If this type of thinking continues, more and more investors will eventually realize this and move their accounts. Guess where the assets will go?

Into ETFs, of course!

Mutual Fund Investing: You can’t Win ‘em All

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The media was at it again analyzing the great fund performance record of fund manager’s Bill Miller’s Legg Mason Value Trust. They did it in all fairness (this time) by giving credit to his great 15-year performance, during which he prevailed over the S+P 500 every year.

In fact, his fund showed an average annual rate of 15.8% vs. the S+Ps 11.9%.

This year, he wasn’t able to match his past record and his fund gained only +6.7%. However, keep in mind that this doesn’t tell the whole story. Take a look at the chart below. It shows a 5-year price history of Miller’s Legg Mason Value fund:

As you can see, during the bear market of 2000 to 2003 (red arrow), this fund dropped just as much as any other, from a high of some $60 to a low of around $40, before rebounding in 2003.

So, before you run out and place your buy order, keep in mind that, no matter which equity fund you chose, they will all go down in a bear market. An appropriate exit strategy, with trailing stop loss points, is the best insurance against jeopardizing your portfolio.

ETFS 2006: From a 33% Loss to an 81% Gain

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2006 was a year of extremes. In the ETF world, 2 funds ruled on the extreme end, one by superior performance, the other by a devastating loss.

The clear winner was the China fund (FXI) with a yearly gain of about +81%.

While the 1-year chart shows this fund as being in a solid uptrend, it doesn’t tell the entire story. During the market melt-down of May/June 06, this fund dropped -21% off its high. So, if you worked with a recommended sell stop loss of 10%, you would have been out of your positions at that time. Of course, the subsequent market rebound rally would have offered a new entry point.

The loser of the year was the Turkish Investment fund (TKF) with an amazing loss of -33%. During the correction of May/June, this fund had dropped a devastating -51% off its high.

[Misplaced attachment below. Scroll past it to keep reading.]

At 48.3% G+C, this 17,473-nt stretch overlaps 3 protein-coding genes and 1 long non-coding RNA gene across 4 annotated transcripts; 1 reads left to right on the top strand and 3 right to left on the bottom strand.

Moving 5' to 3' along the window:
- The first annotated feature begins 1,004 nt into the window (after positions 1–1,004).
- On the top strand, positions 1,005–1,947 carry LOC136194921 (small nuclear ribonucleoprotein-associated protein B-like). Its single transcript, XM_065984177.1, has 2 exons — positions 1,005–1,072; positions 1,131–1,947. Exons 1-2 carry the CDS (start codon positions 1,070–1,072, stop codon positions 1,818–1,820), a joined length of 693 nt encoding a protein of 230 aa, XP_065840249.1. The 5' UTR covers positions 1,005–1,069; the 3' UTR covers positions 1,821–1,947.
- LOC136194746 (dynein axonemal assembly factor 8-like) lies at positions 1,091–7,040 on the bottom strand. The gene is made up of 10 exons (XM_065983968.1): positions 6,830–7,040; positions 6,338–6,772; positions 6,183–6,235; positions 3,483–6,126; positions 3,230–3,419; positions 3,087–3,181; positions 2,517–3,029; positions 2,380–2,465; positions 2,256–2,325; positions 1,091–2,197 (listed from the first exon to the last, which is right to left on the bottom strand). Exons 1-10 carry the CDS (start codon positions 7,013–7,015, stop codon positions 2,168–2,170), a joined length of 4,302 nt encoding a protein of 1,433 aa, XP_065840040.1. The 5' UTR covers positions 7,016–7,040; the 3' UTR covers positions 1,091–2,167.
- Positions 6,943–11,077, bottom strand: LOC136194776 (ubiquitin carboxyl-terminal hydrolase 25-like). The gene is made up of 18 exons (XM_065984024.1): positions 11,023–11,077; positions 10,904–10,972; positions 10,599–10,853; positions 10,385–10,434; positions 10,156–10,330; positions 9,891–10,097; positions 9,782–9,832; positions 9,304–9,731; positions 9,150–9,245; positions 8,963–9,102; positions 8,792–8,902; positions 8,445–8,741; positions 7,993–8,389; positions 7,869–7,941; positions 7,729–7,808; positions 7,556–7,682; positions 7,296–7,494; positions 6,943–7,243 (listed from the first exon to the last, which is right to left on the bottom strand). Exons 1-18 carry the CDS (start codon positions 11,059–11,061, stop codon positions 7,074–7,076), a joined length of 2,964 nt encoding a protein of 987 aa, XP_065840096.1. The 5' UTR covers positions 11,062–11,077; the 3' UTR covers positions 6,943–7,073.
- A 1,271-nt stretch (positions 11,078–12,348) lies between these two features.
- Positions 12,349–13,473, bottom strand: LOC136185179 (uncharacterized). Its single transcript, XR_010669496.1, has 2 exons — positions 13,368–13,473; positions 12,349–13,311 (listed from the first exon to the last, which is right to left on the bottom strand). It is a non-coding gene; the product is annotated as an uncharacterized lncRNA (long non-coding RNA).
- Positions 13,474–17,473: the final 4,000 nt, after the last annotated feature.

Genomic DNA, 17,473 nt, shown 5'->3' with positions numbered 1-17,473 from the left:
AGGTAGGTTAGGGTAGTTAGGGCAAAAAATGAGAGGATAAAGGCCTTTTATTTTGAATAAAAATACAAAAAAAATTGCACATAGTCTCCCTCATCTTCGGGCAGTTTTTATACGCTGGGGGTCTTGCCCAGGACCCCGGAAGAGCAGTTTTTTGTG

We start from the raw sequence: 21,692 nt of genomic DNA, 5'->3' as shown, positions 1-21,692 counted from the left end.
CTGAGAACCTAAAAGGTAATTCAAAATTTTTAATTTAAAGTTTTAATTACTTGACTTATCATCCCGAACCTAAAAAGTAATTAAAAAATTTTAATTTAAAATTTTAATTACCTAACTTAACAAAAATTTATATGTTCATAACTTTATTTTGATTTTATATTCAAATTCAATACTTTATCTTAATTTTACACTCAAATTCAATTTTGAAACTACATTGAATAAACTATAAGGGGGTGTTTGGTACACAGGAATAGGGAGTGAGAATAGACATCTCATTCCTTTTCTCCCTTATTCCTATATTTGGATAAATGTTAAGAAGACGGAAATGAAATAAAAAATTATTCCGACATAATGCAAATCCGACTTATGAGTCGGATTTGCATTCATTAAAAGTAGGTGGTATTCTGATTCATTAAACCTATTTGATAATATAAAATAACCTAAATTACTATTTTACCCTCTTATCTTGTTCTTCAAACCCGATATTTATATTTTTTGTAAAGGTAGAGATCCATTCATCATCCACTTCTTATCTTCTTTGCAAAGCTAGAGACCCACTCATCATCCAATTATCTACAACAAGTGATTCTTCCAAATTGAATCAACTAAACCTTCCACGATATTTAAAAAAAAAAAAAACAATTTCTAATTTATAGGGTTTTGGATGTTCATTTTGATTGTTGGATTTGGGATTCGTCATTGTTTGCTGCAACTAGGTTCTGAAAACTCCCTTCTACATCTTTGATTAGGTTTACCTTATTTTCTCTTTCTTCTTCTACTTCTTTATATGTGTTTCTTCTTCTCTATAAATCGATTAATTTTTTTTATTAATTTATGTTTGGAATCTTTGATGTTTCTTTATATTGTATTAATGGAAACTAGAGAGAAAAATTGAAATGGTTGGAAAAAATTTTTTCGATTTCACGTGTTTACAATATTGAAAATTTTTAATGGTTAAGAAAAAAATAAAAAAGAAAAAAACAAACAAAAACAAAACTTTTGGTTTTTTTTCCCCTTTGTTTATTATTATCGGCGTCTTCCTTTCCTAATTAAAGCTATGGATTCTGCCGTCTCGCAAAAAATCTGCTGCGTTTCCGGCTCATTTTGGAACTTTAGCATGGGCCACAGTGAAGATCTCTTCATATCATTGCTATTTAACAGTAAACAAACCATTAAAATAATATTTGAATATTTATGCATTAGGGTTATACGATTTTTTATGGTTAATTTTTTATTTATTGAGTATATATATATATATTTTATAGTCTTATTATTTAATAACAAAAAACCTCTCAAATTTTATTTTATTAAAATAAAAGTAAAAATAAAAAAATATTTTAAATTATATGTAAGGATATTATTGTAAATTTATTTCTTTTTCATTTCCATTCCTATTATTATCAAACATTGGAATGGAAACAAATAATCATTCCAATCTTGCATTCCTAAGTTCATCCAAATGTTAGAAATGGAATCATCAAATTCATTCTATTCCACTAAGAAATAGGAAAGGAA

As the 1-year chart above shows, this fund never regained momentum and stayed below its long-term trend line for the remainder of the year.

The point is that no matter which fund you would have picked, a disciplined Buy/Sell strategy would have either kept you in the market on the right track or limited any potential losses from a wrong choice of funds.

Mutual Fund/ETF investing: Theory vs. Reality

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Happy New Year!

I still have some unfinished business from 2006.

My preference is to pay attention to people who have actually done or experienced what they are writing about. It doesn’t matter if it’s a blog, an article, a book, or investments for that matter. To me, it increases credibility.

This really hit home a few days ago when I read on CBS Marketwatch how a reporter described his investment portfolio consisting of mutual funds and ETFs and the changes he had made throughout 2006 to be better positioned for 2007.

It was an interesting read, except when, at the very end, he disclosed that he had absolutely no invested positions in the aforementioned portfolio. Huh?

It simply was an exercise in theory. It makes a world of difference to run a ‘paper traded’ portfolio as opposed to the real thing. Sitting in front of a computer and entering your trades with your “real” money on the line can simply not be substituted. Anyone who has ever made the switch from paper trading to actual implementation of an investment strategy can certainly attest to that.

Many paid subscription newsletters are guilty of the same. Just dispensing theoretical information about investments, without actually being in the trenches every day and gathering real life experiences, makes me question that advice.

To my way of thinking, the above reporter’s credibility went right down the tube after he disclosed that he had nothing at stake. What’s your view?